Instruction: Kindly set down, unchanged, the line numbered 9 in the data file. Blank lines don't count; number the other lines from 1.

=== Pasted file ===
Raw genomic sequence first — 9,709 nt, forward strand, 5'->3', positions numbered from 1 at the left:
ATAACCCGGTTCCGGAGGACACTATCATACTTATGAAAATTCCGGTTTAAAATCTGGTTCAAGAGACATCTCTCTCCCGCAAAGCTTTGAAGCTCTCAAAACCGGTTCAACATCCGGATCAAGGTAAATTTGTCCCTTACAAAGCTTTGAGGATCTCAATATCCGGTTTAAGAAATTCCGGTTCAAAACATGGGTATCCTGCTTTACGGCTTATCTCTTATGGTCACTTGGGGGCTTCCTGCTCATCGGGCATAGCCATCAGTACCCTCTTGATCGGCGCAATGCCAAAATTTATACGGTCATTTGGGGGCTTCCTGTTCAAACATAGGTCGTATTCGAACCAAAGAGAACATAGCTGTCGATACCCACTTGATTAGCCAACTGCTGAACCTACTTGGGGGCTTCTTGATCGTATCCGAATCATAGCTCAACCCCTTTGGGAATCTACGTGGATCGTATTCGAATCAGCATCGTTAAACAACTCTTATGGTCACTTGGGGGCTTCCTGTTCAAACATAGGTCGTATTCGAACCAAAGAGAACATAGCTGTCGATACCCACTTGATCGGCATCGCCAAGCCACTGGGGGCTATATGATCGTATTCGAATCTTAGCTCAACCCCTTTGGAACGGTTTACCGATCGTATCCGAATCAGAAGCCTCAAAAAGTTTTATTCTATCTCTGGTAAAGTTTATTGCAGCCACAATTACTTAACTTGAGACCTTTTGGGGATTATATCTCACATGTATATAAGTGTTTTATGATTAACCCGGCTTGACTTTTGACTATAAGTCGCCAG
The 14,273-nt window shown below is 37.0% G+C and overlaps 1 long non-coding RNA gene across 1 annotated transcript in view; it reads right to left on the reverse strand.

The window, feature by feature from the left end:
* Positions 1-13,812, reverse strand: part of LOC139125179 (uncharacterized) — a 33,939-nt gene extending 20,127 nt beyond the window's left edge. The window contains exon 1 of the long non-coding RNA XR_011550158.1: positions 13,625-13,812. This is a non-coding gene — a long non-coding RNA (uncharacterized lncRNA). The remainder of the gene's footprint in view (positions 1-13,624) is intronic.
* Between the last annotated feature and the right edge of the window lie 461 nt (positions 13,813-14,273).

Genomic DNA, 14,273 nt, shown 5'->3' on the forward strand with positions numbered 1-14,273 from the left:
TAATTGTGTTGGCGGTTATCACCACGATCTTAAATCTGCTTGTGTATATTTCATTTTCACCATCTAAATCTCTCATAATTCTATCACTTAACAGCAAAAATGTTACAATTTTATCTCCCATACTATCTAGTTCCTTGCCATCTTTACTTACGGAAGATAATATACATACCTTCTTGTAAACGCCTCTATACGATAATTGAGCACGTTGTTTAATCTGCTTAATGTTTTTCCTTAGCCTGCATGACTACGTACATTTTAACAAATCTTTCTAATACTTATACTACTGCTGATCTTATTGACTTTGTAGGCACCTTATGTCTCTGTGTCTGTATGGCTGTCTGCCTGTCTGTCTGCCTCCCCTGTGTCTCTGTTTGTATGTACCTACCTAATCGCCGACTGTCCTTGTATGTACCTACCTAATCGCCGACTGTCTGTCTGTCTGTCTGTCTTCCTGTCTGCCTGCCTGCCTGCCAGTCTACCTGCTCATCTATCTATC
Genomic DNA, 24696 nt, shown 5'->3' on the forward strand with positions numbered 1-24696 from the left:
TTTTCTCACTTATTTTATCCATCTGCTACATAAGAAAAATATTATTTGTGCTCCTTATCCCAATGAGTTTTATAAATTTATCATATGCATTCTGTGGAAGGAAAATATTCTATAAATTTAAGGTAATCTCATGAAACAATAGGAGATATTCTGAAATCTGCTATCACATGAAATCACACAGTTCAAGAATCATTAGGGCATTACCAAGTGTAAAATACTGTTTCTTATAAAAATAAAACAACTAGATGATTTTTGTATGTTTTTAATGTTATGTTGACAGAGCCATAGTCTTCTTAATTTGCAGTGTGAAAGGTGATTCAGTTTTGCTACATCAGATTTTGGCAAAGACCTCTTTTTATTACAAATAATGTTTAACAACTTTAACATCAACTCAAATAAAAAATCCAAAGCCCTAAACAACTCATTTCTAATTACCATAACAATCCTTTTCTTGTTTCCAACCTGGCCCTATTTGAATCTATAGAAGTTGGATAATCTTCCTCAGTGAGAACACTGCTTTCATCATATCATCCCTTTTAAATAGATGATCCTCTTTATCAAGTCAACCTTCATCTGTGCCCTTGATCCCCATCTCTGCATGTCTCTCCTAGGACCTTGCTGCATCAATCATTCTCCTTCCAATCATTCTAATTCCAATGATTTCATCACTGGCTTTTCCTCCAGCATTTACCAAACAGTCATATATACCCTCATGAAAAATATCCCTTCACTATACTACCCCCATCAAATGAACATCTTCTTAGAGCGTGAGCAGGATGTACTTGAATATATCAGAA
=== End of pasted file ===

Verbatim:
Genomic DNA, 24696 nt, shown 5'->3' on the forward strand with positions numbered 1-24696 from the left: